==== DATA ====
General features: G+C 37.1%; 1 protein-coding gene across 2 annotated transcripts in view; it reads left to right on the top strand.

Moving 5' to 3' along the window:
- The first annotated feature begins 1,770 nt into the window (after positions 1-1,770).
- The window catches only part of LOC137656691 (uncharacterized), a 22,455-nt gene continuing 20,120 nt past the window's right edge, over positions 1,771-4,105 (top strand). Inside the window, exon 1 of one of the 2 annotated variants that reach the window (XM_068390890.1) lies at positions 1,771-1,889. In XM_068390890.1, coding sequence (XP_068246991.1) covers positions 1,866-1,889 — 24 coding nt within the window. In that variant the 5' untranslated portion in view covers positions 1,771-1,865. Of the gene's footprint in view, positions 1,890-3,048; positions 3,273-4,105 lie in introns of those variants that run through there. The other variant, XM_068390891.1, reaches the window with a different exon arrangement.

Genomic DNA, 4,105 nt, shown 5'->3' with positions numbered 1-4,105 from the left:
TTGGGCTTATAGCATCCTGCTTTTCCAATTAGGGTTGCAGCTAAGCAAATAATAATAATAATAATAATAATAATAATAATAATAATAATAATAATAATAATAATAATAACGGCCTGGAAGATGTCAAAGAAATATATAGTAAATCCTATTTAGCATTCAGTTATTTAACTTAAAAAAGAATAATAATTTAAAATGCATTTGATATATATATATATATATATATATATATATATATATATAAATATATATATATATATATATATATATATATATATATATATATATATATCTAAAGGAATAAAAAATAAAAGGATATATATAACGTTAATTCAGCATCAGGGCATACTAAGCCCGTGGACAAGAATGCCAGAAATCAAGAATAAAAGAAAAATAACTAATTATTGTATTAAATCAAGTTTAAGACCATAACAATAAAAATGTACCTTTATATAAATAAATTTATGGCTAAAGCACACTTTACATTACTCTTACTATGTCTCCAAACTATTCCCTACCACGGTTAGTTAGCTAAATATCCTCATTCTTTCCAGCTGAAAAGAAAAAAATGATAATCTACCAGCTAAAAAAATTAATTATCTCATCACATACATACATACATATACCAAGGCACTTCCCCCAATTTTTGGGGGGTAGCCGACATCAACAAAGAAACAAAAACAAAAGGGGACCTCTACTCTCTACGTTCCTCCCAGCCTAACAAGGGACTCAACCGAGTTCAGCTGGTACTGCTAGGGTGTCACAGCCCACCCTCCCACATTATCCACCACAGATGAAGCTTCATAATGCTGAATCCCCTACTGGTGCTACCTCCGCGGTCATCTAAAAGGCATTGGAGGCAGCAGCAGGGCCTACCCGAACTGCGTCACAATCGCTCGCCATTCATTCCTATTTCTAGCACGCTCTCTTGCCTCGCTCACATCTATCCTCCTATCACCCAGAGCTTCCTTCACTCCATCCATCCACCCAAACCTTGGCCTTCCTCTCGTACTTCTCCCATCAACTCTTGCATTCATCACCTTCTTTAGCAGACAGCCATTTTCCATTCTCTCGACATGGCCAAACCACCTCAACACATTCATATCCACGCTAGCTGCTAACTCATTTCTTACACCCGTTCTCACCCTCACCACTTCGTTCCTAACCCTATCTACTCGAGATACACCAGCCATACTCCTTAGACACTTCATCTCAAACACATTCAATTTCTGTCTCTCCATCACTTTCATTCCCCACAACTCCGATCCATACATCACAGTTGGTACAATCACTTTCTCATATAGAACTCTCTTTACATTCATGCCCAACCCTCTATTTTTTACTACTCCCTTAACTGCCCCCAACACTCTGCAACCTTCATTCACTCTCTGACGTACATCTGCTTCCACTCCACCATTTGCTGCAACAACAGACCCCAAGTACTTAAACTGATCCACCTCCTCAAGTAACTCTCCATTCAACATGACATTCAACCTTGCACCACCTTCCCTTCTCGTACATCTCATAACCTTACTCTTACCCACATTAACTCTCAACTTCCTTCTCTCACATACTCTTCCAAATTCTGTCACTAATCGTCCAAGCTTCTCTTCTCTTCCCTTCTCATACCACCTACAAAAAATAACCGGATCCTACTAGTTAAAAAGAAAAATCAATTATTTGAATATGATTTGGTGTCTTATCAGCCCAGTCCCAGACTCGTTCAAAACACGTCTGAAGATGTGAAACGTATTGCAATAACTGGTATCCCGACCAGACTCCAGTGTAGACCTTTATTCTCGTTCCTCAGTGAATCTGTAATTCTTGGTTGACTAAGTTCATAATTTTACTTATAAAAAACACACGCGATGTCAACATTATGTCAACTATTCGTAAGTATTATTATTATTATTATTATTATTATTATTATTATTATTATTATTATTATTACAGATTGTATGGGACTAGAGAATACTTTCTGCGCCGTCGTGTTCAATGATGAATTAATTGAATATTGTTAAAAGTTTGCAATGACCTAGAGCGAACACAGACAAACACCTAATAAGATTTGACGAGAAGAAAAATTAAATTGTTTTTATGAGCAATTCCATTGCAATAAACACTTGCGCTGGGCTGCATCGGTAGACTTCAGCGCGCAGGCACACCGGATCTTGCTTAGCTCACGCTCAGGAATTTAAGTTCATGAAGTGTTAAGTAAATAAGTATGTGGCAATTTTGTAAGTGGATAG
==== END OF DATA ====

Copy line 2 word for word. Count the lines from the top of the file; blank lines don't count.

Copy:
Moving 5' to 3' along the window: